15. When I attended my first AFHF class in 2011, I really thought I was a decent shooter. On the first drill, a dot drill, I showed what I was capable of by putting all my rounds through the same hole. Then came the FAST drill and I proceeded to show how much my draws and reloads really sucked.

    But with the techniques I learned in the class, and a lot of practice, I have greatly improved.

    If it were easy it wouldn’t be fun!

    By Kirk in Utah on Oct 20, 2015

  16. I’ve been a fan of this website for years and I attribute the drills and articles posted here to making me a solidly mediocre (by PT standards) shooter. Your website has provided a baseline against which to measure myself. Sometimes I’m hitting Advanced times clean on the FAST drill, and am working on doing it consistently. The struggle continues.

    By redwal on Oct 21, 2015

  17. I have always been impressd with your candor Todd, which you express regularly. Frankly, it’s one of the reasons I enjoy this site. I greatly admire this most recent post, and the work that you are doing and must do daily in your life. Best wishes as you continue on.

    By Christian on Oct 25, 2015

  18. You’ll be back into the grove before you know it and crush your old records.

    By Mitchell, Esq. on Oct 25, 2015

  19. Admitting failure on the range puts you above the vast majority of shooters. I can’t count the number of times I’ve overheard someone on the range say that their shooting was, “good enough for self defense” or good enough to, “scare away the bad guy”.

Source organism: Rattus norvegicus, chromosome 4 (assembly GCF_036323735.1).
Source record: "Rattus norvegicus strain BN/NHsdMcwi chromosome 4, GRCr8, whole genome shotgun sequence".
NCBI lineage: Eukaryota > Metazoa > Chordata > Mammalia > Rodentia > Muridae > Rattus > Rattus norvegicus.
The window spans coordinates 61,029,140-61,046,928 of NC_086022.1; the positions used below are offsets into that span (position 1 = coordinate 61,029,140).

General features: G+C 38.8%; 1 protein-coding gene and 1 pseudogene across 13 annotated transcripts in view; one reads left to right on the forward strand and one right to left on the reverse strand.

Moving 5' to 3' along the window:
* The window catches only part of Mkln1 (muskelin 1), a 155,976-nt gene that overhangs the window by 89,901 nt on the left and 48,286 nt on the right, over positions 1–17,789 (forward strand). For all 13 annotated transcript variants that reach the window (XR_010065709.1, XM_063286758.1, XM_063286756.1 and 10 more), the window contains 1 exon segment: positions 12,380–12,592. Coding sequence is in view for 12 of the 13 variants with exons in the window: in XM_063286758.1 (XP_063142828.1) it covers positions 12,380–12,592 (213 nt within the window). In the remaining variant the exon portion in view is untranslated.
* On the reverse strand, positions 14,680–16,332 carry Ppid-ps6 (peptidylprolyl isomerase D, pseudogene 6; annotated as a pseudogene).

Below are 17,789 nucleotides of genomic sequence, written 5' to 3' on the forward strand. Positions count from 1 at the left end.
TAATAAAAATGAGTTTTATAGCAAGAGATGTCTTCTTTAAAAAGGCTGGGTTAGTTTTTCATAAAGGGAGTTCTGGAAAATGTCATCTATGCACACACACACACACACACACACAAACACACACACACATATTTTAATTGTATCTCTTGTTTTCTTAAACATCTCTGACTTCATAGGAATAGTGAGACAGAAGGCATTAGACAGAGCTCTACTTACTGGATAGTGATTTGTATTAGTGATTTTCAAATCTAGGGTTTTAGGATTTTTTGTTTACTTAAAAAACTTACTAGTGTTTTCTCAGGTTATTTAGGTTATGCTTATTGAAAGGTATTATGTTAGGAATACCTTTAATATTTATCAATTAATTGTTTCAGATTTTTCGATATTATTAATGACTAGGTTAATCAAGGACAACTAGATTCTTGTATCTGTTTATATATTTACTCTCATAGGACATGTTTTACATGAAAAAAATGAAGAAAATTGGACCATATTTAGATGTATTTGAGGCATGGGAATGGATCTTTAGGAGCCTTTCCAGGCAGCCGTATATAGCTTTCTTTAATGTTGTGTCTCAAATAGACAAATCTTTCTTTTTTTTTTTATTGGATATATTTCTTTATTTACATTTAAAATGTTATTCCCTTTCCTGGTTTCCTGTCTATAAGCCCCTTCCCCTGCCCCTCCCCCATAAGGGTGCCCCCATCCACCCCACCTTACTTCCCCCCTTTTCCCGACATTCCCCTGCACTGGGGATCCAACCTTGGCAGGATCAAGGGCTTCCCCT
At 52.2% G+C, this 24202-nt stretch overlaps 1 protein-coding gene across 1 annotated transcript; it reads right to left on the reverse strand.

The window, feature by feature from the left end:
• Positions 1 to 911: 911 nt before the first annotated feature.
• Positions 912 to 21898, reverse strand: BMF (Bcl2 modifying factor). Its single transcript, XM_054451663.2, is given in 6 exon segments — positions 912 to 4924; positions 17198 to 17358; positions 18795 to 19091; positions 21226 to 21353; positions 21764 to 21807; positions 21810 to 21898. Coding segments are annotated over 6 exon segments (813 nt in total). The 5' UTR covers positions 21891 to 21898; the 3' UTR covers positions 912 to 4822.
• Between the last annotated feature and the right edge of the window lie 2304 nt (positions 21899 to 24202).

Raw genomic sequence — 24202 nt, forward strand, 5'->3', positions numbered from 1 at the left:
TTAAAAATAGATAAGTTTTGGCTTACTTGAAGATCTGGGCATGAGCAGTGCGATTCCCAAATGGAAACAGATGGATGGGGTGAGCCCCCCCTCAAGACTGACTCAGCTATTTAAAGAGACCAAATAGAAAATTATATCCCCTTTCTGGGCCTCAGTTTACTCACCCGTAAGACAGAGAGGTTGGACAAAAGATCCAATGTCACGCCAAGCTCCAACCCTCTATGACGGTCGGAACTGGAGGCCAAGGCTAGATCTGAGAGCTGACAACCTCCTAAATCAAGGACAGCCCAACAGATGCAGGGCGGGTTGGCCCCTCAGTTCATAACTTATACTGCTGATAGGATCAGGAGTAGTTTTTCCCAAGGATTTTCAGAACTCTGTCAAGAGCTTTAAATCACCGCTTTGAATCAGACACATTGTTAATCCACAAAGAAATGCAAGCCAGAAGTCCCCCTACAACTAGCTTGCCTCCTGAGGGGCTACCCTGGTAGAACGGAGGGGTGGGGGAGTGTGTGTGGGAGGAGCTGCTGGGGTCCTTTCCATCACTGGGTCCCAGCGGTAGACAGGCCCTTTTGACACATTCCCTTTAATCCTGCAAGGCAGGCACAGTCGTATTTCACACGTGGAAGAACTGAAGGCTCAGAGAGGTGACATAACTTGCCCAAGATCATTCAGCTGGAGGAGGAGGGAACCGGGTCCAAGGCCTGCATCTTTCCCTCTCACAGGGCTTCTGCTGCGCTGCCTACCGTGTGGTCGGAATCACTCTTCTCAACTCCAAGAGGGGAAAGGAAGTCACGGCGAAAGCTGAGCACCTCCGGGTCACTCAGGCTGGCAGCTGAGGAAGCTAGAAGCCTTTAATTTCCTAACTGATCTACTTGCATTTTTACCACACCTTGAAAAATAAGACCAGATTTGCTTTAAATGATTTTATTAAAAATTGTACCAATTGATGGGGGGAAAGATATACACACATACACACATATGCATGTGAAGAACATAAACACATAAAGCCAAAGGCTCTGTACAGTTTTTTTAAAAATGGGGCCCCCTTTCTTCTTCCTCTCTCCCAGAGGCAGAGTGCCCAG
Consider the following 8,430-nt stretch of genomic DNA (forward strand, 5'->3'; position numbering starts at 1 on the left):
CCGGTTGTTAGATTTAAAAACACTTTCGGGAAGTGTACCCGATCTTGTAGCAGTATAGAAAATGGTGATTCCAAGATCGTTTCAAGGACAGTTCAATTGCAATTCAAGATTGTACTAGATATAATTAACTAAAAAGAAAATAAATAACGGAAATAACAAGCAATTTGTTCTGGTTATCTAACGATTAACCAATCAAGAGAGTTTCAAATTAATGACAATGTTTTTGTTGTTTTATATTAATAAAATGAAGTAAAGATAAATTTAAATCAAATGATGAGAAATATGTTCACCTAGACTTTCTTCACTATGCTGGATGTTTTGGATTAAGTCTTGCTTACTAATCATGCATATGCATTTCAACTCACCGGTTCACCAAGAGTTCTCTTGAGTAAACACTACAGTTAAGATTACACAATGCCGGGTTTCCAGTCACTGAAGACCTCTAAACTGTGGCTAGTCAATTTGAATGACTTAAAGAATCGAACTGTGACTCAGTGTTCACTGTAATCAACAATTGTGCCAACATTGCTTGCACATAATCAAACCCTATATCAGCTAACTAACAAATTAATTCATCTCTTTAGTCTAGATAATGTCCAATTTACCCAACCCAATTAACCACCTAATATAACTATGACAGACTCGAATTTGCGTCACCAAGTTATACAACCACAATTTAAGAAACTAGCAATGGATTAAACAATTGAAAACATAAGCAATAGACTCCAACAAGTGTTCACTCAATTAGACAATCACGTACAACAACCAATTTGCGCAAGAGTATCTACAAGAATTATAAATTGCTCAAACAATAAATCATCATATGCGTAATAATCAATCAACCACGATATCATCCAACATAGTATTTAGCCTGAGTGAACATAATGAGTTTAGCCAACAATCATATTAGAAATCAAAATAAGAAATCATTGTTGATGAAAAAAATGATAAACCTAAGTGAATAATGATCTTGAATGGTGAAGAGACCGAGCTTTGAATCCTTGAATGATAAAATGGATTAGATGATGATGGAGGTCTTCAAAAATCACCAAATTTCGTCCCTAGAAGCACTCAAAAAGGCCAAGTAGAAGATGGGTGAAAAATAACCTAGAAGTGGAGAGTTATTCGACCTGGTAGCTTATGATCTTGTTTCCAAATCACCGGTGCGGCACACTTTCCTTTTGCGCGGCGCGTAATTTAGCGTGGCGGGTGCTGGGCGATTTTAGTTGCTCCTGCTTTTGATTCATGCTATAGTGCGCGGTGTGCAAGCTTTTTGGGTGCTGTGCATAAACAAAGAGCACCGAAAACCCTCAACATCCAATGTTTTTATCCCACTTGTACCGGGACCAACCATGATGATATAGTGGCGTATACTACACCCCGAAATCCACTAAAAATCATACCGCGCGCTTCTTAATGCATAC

If you don’t rock yourself to sleep at night by telling yourself, “you’re good enough,” then you are ahead of most that own or possess a firearm for self defense or duty.

    By Steve on Oct 27, 2015

  20. Good to hear you’re training again!

    It seems to me that the majority of people have no idea what proficiency in shooting means. Your view differs from the norm in that it uses a *completely different scale*. Perhaps you are no longer on that scale.

    You know what to do and I am confident you will rebuild your skills to their previous levels.

    No matter how a training day goes DO NOT FORGET TO HAVE FUN!

    By Tom RKBA on Oct 28, 2015

  21. In a class that I took from John Farnam, he stated that “you learn nothing from success…you learn by failing. One should always embrace the opportunity to fail magnificently! It crushes your ego for a while when you do, but then the growth occurs so it must be ultimately worthwhile. At least that’s what I keep telling myself!?

    By Sharon on Nov 3, 2015

  22. Todd:
    You are living proof of the importance of the Cardinal Virtues: Courage, Competency, Self-Control (personal humility), and Justice. “It is how high we bounce after hitting the ground” (Patton?) that matters. If I took your mental state to the range every time I trained, I would suck less!
    Godspeed,
    Bo

    By David "Bo" Bolgiano on Nov 6, 2015

  23. Thank you, Bo!

    By ToddG on Nov 6, 2015